New ransomware demands sacrifice

It's scary to think you can be simply browsing the Internet when WHAM! a screen pops up out of nowhere claiming that you have been hijacked and will need to pay a bitcoin to free your computer. Unfortunately, ransomware like this is not uncommon. But now there's a new, more devastating virus that asks victims to pick other victims to replace them in order to get their computer information back safely. Read on to find out how Popcorn Time is turning the ransom game on its head -- and how you can protect yourself from it.

Ransomware is nothing new. Cybersecurity miscreants have been taking advantage of online users for years by requiring payment to "unlock" a victim's computer. What Popcorn Time does differently is give users the option to spread the virus to two other victims in the hopes that they will pay the ransom -- a tactic that promises to double their money at the expense of your sense of morality (and at the expense of your friendships as well).

The Cost of Popcorn

When you inadvertently download this ransomware, you will be met with a screen that explains that your files have been hijacked/encrypted, and that to get them back you will need to pay one Bitcoin for a decryption key that they keep stored remotely. The Bitcoin fee is usually more than $700, a hefty price to pay during any season but particularly difficult for those infected during the holiday season.

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Collaboration-driving Office 365 updates

Communication might be the key to personal relationships, but collaboration is the key to business connections. That’s why many small- and medium-sized businesses are looking into Office 365, a productivity and collaboration-enhancing software that allows employees to stay productive on-the-go. Recently, Microsoft announced some new Office 365 features, and we’ve rounded up the four latest updates:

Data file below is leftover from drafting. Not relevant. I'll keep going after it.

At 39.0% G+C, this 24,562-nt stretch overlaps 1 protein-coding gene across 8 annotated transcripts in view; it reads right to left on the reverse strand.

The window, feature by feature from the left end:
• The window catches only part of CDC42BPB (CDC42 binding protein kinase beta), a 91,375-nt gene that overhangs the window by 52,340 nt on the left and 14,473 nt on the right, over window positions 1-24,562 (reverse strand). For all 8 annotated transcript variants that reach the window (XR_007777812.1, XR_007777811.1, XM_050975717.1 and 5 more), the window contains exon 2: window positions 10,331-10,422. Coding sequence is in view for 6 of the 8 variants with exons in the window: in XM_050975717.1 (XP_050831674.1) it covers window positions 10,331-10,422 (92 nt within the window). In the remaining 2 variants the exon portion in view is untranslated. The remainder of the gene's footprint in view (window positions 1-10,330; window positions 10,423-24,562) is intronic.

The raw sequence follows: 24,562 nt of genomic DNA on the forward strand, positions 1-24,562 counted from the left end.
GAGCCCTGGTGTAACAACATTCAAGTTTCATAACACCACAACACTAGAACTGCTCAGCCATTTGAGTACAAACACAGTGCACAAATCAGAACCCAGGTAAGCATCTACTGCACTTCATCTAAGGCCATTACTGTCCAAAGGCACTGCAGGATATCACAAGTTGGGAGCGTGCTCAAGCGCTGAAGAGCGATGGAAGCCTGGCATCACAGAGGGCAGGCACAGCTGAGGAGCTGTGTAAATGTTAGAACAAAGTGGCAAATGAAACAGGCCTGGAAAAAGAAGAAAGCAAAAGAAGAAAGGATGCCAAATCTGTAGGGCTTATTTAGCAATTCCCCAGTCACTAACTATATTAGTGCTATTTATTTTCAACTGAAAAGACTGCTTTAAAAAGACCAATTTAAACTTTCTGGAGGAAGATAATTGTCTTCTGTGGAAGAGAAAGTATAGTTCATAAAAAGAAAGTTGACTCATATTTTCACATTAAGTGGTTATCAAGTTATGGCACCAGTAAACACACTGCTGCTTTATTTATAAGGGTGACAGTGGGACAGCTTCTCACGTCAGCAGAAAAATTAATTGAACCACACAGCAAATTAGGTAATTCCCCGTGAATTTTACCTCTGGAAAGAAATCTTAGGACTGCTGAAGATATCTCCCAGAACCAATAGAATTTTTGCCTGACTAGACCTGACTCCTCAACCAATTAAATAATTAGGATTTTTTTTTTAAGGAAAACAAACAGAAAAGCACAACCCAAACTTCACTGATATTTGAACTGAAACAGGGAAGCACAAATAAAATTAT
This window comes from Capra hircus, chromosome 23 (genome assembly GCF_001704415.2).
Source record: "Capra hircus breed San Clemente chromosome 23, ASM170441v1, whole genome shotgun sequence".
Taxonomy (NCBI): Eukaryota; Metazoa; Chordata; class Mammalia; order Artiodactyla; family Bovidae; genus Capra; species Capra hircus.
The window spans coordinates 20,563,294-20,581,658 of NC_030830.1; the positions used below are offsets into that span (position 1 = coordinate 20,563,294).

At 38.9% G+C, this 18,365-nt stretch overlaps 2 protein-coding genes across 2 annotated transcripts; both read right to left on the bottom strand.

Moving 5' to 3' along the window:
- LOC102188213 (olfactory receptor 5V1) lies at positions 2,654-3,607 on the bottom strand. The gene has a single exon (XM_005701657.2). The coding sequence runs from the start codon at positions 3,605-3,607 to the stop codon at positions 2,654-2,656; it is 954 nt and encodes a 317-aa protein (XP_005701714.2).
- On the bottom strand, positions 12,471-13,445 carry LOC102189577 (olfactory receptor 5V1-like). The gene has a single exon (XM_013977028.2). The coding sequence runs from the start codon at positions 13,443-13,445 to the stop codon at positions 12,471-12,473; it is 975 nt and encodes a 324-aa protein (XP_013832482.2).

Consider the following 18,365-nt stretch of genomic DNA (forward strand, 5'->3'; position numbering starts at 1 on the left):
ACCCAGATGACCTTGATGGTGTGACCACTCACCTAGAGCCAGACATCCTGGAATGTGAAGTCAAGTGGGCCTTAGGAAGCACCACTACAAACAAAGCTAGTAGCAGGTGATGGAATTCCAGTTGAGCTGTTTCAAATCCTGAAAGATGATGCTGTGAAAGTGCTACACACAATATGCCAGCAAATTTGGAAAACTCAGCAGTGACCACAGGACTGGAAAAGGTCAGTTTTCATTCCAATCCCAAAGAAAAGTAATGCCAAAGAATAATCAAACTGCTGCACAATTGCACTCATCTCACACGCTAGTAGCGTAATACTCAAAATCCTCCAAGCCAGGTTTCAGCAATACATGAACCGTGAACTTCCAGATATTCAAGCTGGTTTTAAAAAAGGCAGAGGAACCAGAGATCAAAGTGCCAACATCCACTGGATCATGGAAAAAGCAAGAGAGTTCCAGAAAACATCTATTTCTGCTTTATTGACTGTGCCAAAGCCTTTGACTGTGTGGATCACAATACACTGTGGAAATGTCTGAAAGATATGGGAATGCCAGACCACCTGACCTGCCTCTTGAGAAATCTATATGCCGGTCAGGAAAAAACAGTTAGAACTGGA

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5 predictions for web services in 2017

The crystal ball certainly won’t be making an appearance anytime soon, so it’s time to start preparing for the far more realistic technology trends of the coming year. Investing in the right technology could be the thing that sets you apart from your competitors in the coming year, and all it takes is a little research and education. Until someone invents a crystal ball, you’re stuck with our professional projections on the state of web services in 2017..

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Stolen iPads susceptible to security flaw

There’s nothing worse than hardware vulnerabilities that put even the most cautious of users at risk. We could lecture you about how even unimportant tablets with little to no personal information are still a security liability, but until Apple releases a patch to the iPad’s newest vulnerability, everyone who owns one is at risk of losing control of his or her data. Let’s take a closer look at what you need to know.

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Should I License my software? A Business Approach

When you have a great idea, it’s natural for you to want to share it with others. Technology, however, works at a different wavelength. Before you put your software out there, you want to make sure you've got all your bases covered. Keep reading to learn the vital considerations you need to address before jumping to sell a new hardware.

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